The commander's black steed
The life and death of Swiss reformer Huldrych Zwingli is covered in Medieval Warfare magazine III-2 as a special case of that issue’s theme ‘Warrior bishops of the Middle Ages’. Zwingli was only one of 25 church men to die at the Battle of Kappel on 11 October 1531. Another was Konrad Schmid (1476-1531) (linked page in German), a Swiss reformer and the last commander of the Küsnacht Commandery (linked page in German) of the Order of Saint John of Jerusalem/Knights Hospitaller on Lake Zurich, Switzerland; thus a true man of the word and the sword.
Having completed his theological studies in Basel in 1516 at the advanced age of forty, Konrad Schmid became the last commander of the Küsnacht Commandery of the Order of Saint John of Jerusalem/Knights Hospitaller in 1519 (The Knights celebrate the 900th anniversary of its official Pontifical recognition in 2013). Küsnacht, now part of Zurich’s Goldcoast, was a small village situated on Lake Zurich.
Schmid vigorously participated in the discussions and debates of the Swiss reformation, usually as a calming voice, especially against iconoclasm. He admonished Zwingli to watch his language and refrain from repeating harsh words such as that “mass was a work of the devil, the devil had devised monks and orders” (“die messe sei vom tüfel, der tüfel hätt die mönche und orden erdacht.”). Schmid, however, was vociferous in his condemnation of the Swiss Anabaptists whose intransigence threatened the survival of the reforms. Anabaptist Balthasar Hubmaier, burned at the stake by the Catholic authorities in Vienna on 10 March 1528, wrote ”The Johannite priest, Commander at Küsnacht was one of those most to blame for the severity of the government measures against the Anabaptists.”
In 1529 and 1531, during both Kappel wars, Schmid served as chaplain. Together with Huldrych Zwingli and twenty-four other church leaders, he was killed at the battle of Kappel on 11 October 1531. Swiss poet Conrad Ferdinand Meyer (1825-1898) wrote a ballad about Schmid’s death, centering the action on his horse. C.F. Meyer is famous for his stirring narrative ballads. His most famous work Die Füße im Feuer (‘The Feet in the Fire’) uses the plight of French Hugennots during the French Wars of Religion to discuss the agony of how to act in a Christian manner faced with torturers.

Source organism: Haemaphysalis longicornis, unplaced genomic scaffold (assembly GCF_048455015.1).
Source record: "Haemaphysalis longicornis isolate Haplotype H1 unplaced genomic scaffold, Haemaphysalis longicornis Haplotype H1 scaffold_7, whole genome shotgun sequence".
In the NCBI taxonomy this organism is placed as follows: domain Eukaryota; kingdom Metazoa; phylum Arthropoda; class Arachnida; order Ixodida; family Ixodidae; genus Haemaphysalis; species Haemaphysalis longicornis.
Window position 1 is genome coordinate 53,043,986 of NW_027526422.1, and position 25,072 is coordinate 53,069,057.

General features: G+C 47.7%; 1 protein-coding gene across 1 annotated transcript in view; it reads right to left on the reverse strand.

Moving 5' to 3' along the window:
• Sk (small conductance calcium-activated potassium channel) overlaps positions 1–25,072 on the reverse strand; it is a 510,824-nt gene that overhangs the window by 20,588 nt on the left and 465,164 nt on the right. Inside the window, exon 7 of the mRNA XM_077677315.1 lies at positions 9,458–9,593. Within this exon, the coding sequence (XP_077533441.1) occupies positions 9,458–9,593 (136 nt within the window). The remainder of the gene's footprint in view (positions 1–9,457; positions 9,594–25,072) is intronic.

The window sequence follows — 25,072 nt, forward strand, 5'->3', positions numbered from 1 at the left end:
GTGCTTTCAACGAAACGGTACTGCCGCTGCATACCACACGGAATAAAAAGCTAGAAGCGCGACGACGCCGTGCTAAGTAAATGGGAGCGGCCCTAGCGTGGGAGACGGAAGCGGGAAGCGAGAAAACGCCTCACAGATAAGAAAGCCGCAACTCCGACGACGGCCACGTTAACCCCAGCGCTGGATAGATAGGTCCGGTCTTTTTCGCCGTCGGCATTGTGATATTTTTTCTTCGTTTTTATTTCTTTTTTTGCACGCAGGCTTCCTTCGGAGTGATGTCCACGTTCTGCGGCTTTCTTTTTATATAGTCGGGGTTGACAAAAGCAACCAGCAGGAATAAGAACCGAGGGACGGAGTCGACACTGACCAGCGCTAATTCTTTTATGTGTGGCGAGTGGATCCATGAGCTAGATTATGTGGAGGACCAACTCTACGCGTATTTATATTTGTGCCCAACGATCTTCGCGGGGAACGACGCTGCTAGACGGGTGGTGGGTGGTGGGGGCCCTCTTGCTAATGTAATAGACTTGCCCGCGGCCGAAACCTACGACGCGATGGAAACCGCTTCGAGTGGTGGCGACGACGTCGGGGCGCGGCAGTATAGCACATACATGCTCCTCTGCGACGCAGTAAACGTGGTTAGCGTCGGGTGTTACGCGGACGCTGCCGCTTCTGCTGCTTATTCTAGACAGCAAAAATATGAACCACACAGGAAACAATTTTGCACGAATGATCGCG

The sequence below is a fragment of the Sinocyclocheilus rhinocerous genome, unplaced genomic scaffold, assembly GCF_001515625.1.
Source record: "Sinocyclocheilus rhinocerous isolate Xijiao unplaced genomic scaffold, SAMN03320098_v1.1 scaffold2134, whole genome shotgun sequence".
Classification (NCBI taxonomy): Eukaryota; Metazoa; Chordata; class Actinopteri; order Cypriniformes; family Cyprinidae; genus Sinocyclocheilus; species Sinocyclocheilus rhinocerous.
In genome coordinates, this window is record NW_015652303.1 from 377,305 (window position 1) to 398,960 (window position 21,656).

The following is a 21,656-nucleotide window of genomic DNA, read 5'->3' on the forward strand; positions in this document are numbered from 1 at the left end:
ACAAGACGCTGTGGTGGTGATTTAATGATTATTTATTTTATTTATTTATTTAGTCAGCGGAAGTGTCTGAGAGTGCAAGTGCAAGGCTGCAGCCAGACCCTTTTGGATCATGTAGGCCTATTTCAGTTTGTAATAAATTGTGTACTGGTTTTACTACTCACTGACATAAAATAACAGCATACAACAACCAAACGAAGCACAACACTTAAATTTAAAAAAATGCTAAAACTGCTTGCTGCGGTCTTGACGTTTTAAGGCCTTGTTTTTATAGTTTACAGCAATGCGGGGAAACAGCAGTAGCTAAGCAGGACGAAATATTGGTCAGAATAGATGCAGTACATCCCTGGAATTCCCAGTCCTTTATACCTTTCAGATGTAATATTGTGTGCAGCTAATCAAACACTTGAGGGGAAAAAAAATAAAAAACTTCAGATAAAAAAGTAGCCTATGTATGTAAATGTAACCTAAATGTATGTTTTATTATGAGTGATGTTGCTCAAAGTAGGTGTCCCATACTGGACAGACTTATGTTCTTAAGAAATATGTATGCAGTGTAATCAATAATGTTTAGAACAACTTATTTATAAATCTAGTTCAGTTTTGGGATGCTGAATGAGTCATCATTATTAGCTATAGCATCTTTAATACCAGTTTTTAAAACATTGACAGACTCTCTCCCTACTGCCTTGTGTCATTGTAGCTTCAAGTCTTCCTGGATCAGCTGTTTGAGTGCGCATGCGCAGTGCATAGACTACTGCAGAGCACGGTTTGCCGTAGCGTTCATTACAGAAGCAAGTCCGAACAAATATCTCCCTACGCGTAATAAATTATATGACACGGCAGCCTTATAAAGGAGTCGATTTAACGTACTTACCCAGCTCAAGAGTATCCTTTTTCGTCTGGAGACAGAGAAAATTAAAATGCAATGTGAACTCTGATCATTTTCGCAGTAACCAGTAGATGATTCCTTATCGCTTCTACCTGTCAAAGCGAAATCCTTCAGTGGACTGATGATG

In Der Rappe des Komtur (‘The Commander’s Black Steed’), C.F. Meyer pays tribute to loyalty. Loyalty is displayed first by the comradeship of two men who both died during the same battle, Huldrych Zwingli and Konrad Schmid, and secondly by the horse’s loyalty to its rider. The task the horse accomplished would have been a superb biathlon. A third time, loyalty is displayed by the people of Küsnacht towards their dead commander and his horse. The ballad is based on a local legend. Meyer added the wounding of the horse as well as its colour.
The journey of the horse
As the ballad states, men and horse started out on their journey from Küsnacht (413 meters above seal level) at dawn on 11 October 1531, crossing Lake Zurich in a barge. Then they will have marched 20 kilometers over the Albis chain of hills (600-900 m above sea level) to arrive at Kappel (573 m above sea level).
Schmid would probably not have ridden his war horse, but a second horse. The contingent from Küsnacht would have joined the main force from Zurich and arrived at Kappel at around 3 pm to rest and get into formation. The battle started around 4 to 5 pm, and was over all too quickly. In contrast to the ballad in which the horse receives a wound, at the actual battle Schmid would have fought dismounted as was customary in the infantry-dominant Swiss armies. The large number of leaders slain (both religious and political) is a testament both to their bravery as well as a lack of a get-away horse.